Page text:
Siblings, Giftedness, and Disparities – oh my!

bio_MMcleodby Molly Isaacs-McLeod

If you have more than one child sharing your home, you know that no two are alike. If you have biological siblings residing under your roof  you know, despite incredibly similar genetics, what works with one does not work with all – in any realm. No, the universe is simply not that kind to the beleaguered parents of the gifted!

In all seriousness, what is a parent to do when one child is gifted and the other isn’t, when both children are gifted but in different areas, when one child is 2E and the other isn’t, when one is “pleasantly” gifted and the other is, well, not so pleasantly gifted? The permutations are endless, compounded only by the number of children you have.

As adults we have (hopefully) reached a point where we are comfortable in our own skin — most of the time. We have enough life experience to know that we all have areas in which we excel, and areas where that is not the case. Most of us have had the experience of a sibling, co-worker, or teammate who is able to do something with ease that would be difficult, if not impossible, for us to do. We can use those life experiences to help our households navigate the sometimes bumpy road of “differently gifted” family members.

Each person has strengths and weaknesses. It is important to play to the strengths and support the weaknesses. Have your children talk with you and with one another about their strengths and weaknesses. Depending on your family dynamics and habits, you might consider having each family member bring up one strength and one weakness of their own at the dinner table. Parents must participate too!

Focus on effort and challenge rather than level and outcome. Everyone should be working at a challenge level, wherever that might be at any given time. This harkens back to the idea that a fair classroom is one in which each person is working equally hard. If everyone is having to invest time and energy, no one is excelling at everything all of the time.

Model and encourage mutual admiration and support. Help siblings to understand and appreciate the effort each takes in working toward a goal, assignment, or personal challenge. In 2E situations, it can be very helpful for all family members to have a working knowledge of the issues at play and the impact that the LD (or other second “e”) may have on learning, playing, and living. Greater understanding can often lead to greater appreciation.

Accept and embrace who and where your children are. The attitude of unconditional love and acceptance is contagious. When you demonstrate understanding, acceptance, and respect for who and where your child is, others in your household will often follow suit. As our children mature, they generally leave only a certain amount of their “quirkiness” behind; much of it is carried forward adding dimension to the unique adult individuals they become.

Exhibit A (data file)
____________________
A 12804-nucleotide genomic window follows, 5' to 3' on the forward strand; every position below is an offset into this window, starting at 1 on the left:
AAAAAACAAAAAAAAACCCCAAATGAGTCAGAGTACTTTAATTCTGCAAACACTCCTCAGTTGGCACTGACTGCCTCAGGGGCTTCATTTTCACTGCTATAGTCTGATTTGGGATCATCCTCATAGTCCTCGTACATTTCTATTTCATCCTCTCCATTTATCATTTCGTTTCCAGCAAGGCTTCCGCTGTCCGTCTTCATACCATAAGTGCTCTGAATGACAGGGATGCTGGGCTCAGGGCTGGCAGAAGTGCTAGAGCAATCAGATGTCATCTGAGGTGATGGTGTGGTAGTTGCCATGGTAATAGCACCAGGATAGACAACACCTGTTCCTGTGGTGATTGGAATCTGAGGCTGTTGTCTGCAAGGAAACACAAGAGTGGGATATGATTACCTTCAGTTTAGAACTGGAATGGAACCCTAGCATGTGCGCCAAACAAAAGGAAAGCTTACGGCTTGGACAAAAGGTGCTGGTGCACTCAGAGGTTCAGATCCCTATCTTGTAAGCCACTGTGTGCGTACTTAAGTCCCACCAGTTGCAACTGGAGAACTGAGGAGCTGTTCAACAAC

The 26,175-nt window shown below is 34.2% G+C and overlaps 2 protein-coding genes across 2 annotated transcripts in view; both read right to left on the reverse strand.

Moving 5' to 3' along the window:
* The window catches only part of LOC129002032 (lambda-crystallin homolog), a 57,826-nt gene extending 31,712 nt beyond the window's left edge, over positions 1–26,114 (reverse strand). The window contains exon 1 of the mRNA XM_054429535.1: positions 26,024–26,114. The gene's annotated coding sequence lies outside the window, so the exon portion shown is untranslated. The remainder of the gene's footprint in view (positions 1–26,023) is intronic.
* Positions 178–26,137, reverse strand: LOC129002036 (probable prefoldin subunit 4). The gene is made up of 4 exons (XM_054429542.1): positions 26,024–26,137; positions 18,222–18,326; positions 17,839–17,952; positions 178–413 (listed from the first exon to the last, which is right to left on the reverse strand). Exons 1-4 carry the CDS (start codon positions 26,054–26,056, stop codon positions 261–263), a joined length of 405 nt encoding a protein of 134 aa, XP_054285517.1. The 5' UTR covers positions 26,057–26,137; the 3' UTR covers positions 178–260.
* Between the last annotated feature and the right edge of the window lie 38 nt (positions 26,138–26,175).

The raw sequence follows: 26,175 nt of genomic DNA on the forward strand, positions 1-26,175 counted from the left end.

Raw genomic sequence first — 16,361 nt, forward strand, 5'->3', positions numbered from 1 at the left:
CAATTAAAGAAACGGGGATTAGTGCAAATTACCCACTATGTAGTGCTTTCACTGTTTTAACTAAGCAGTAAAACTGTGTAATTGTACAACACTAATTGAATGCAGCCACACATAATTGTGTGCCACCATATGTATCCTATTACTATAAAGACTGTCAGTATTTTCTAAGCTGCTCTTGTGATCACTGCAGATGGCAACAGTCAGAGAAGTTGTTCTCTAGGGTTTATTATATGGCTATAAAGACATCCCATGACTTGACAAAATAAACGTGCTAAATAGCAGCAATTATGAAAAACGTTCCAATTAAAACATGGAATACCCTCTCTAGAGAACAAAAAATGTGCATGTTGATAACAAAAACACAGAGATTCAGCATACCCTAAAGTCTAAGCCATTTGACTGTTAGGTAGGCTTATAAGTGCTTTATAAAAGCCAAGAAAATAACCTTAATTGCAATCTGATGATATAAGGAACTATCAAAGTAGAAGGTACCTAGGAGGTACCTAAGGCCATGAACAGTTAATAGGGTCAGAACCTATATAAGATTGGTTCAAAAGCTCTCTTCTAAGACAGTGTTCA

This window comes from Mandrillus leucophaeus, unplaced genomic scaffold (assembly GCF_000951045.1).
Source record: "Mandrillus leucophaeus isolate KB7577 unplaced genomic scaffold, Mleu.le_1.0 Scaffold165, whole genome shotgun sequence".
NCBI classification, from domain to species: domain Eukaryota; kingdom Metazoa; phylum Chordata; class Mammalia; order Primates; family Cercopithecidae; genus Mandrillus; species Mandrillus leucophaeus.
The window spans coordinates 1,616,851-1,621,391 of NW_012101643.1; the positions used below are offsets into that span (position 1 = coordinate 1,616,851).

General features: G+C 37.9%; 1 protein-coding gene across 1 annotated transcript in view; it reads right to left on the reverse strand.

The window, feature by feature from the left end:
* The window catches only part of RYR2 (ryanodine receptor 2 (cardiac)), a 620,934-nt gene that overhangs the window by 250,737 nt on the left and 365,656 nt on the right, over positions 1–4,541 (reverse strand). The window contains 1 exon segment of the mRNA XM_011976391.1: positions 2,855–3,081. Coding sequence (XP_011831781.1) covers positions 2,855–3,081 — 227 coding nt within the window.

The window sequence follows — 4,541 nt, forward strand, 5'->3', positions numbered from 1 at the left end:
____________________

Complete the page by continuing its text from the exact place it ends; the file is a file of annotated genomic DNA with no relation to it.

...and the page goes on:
Zero tolerance for denigration and ridicule. Children can be unkind, and they can be especially unkind to those closest to them. If your household has only one rule, it needs to be one that prohibits detrimental teasing. Gifted children can be very sensitive (shocking, I know) and even “good-natured ribbing” can be very destructive when it is directed at areas that are already fraught with guilt, shame, insecurity, etc.

In closing, here are a couple of things to be mindful of:

Children who excel need to enjoy their success. Sometimes out of consideration to the child who struggles, parents downplay successes of the other child(ren).

Children who struggle need attention as whole beings, and not just for their LD or other challenges. Addressing issues can be so time consuming that it can be easy to forget the “rest” of the child.

Children (and their adults) need a place to be themselves and be accepted, at the same time! The greater world is not always kind, especially to outliers. Home needs to be that place where we are loved and accepted and where we can be more “ourselves” than anywhere else, secure in the knowledge that we are both accepted and acceptable.

Molly A. Isaacs-McLeod is an attorney, mediator, educator, and mother of three gifted children. She provides advocacy, mediation, and educational planning services to families seeking appropriate accommodation for their gifted children. She is co-founder and president of Parents of Gifted Students Inc., a support and resource group for families of gifted children, and is a SENG Model Parent Group facilitator. Her areas of practice included estate planning, disability, and mediation. Prior to law school, she worked in public health where she gained experience in program development and management.
 
 

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